“Retail sales were very weak,” Cantor Fitzgerald interest rate strategist Justin Lederer told Bloomberg after the U.S. Department of Commerce released April’s figures. “It’s not a good start for retail sales for the second quarter.” And if retail sales began the current quarter weak, it is also likely that gross domestic product began the April-through-June period with little momentum, as well. In the first quarter of the year, GDP expanded an anemic 0.1 percent, the worst pace since the end of 2012.
Consumers were big spenders in the first quarter, propping up growth as they have for much of the recovery. But other sectors of the U.S. economy that have buoyed the recovery in recent quarters slumped in the early months of this year, dragging down growth substantially, with much of the hurt brought on by frigid winter weather. That reality left personal consumption expenditures as the single biggest boost to economic output in the first three months of the year.
However, consumers spent significantly less at malls and restaurants last month than they did in March, meaning receipts at those retailers were less. Reflecting that reality, retail sales amounted to just $434.6 billion, an increase of 0.1 percent. That growth, which reflects an equally meager pickup in consumer spending, represented a far smaller gain than analysts expected and a far more modest jump than March’s upwardly revised 1.5 percent.
Automobile sales, a nearly perennial driver of consumer spending growth, grew 0.6 percent last month, while sales at clothing stores grew 1.2 percent. However, those gains were nearly wiped away by declines in spending at restaurants, online retailers, and furniture and electronics stores. Excluding the volatile categories of automobiles and gasoline, retail sales fell 0.1 percent in April. As the above spending breakdown suggests, consumers are directing most of their spending dollars to immediate necessities, a pattern that has characterized much of the recovery.
Earlier in the year, as retail sales remained stagnant, economists postulated that the extremely cold and wintery weather was responsible for low consumer spending and the many other problems with the economy, including weak job creation. But by and large, economists remained unconcerned, arguing that spending patterns would strengthen when the cold weather dissipated and job creation regained momentum. That assessment proved to be correct.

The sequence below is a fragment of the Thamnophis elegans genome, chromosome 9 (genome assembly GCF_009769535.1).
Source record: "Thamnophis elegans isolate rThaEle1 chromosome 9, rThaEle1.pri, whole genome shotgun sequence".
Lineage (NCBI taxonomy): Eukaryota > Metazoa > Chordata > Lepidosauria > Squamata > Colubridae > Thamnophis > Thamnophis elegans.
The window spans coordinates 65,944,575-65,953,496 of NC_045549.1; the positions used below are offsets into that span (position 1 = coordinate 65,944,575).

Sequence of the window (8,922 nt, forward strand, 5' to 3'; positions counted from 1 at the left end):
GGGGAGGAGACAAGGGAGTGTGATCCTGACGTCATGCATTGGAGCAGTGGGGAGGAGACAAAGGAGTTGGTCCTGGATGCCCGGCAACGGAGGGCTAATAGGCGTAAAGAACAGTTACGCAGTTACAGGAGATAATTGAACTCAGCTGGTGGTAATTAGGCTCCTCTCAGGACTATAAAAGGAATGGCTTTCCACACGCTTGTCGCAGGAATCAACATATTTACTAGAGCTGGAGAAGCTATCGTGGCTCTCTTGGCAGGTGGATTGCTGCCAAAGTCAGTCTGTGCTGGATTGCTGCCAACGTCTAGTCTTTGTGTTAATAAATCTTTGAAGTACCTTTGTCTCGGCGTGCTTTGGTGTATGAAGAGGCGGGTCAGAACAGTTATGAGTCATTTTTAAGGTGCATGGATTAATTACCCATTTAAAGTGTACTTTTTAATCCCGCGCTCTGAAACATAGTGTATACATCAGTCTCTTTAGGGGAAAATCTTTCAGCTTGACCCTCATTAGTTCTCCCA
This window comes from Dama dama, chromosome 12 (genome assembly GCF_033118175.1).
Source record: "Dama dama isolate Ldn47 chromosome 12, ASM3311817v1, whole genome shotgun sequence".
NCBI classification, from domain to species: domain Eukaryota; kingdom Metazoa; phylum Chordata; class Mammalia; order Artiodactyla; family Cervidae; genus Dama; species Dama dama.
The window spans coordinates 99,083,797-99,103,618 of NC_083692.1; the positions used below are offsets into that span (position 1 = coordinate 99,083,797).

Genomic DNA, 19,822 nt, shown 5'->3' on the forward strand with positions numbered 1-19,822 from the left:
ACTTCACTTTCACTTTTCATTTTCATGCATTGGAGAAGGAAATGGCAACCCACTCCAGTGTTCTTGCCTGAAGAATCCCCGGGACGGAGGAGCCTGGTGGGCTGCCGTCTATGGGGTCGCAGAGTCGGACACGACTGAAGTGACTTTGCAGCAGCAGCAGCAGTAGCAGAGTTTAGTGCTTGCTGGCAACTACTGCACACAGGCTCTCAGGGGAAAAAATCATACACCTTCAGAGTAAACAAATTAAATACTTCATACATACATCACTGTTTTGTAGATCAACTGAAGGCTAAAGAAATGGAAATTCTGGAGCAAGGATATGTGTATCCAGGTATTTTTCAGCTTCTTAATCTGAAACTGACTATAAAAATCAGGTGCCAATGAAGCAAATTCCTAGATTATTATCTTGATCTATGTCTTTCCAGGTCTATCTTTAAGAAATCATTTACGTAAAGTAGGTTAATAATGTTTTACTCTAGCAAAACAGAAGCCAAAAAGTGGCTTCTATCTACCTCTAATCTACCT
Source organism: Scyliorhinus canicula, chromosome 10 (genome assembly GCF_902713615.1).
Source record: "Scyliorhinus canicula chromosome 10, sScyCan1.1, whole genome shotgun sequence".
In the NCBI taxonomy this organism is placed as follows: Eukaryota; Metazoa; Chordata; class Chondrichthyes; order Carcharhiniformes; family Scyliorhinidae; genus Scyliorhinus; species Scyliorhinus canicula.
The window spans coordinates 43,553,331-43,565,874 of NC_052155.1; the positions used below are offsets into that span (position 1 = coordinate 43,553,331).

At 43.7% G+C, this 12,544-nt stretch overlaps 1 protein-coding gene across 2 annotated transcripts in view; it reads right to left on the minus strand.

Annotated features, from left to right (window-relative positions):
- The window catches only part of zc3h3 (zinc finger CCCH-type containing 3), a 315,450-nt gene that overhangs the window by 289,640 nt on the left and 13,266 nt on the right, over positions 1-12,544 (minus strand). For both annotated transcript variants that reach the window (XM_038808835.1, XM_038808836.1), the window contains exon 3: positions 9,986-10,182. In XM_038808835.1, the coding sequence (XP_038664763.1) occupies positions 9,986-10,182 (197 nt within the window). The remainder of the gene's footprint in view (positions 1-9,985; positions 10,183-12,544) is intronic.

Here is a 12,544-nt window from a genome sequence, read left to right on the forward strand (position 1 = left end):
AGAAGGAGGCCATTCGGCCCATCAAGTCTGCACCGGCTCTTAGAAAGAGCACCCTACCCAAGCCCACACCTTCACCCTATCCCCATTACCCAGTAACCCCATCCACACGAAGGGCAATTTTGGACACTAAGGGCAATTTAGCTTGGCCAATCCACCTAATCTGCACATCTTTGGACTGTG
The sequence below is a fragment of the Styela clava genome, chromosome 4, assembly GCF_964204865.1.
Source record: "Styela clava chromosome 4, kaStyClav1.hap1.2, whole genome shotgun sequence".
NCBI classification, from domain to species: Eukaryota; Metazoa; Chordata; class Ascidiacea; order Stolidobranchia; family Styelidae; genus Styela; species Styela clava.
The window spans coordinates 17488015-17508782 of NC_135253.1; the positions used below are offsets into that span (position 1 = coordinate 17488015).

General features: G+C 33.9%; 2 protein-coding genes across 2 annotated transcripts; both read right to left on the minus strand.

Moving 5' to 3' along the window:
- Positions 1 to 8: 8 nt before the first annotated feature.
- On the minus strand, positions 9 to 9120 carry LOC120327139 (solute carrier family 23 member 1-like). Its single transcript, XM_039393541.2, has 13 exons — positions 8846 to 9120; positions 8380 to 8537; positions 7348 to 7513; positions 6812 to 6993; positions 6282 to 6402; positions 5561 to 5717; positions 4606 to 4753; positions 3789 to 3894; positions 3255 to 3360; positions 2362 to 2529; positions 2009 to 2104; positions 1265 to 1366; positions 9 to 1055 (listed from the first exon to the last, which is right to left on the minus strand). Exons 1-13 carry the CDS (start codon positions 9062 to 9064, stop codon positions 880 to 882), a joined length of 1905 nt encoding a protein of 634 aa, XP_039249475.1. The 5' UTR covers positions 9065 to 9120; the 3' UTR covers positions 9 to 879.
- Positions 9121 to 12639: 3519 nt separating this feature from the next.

In March, retail sales expanded by the largest percentage since September 2012. Of course, a significant portion of the growth was attributed to what is known as pent-up demand, meaning consumers held back on purchasing when the weather was poor and bought items they had postponed, like cars and clothing, when conditions improved. Because that effect of pent-up demand was unique to March, April’s growth was naturally weaker. But does that fully explain why retail sales growth was so anemic last month?
Even though growth was slow, economists are still optimistic about the coming months. And despite the fact that employment gains have yet to reach many sectors of the American population, most notably the long-term unemployed, the headline numbers of the April Employment Situation Report were staggering, with employers adding 288,000 jobs to payrolls.
Housing values have also continued to rise, giving homeowners more equity, while stocks are once again touching new highs. Of course, those economic gains impact a limited portion of the American public — the homeownership rate in the United States is 65.5 percent, according to 2012 census data, leaving between 35 million and 40 million renters, many of whom lost their homes in the financial crisis. Furthermore, just 54 percent of Americans own stock, according to a recent Gallup poll: That’s just up from the 52 percent, a 16-year low, recorded last year.
With increasing home equity and rising stock values stabilizing the financial position of many Americans, economists expect consumer spending to further boost economic growth this year.
The problem is that economic confidence is far from strong. Sure, Gallup’s Economic Confidence Index is posting stronger results than the reading of -65 recorded during the depths of the financial crisis or even the reading of -46 recorded during last year’s partial government shutdown. And it is also true that economic confidence has remained largely unchanged so far in 2014.
But the fact remains that the index remains in negative territory,at a reading of -14, with Americans’ outlook for future economic conditions growing marginally worse. The Economic Confidence Index averages how Americans rate current economic conditions with their expectations for the future, and currently, 54 percent of Americans perceive the economy to be “getting worse,” while 41 percent say it is “getting better.
Dragging down consumer confidence are stagnant wages and higher payroll taxes, which affected spending patterns for lower-income earners. Over the past year, average hourly earnings rose a less-than-stellar 2.1 percent, a very small increase by historical standards. With wage growth stagnating while unemployment remains stubbornly high, households have been forced to dip into their savings in order to maintain spending. That reality can hardly be described as ideal for an economy heavily dependent on consumer spending.
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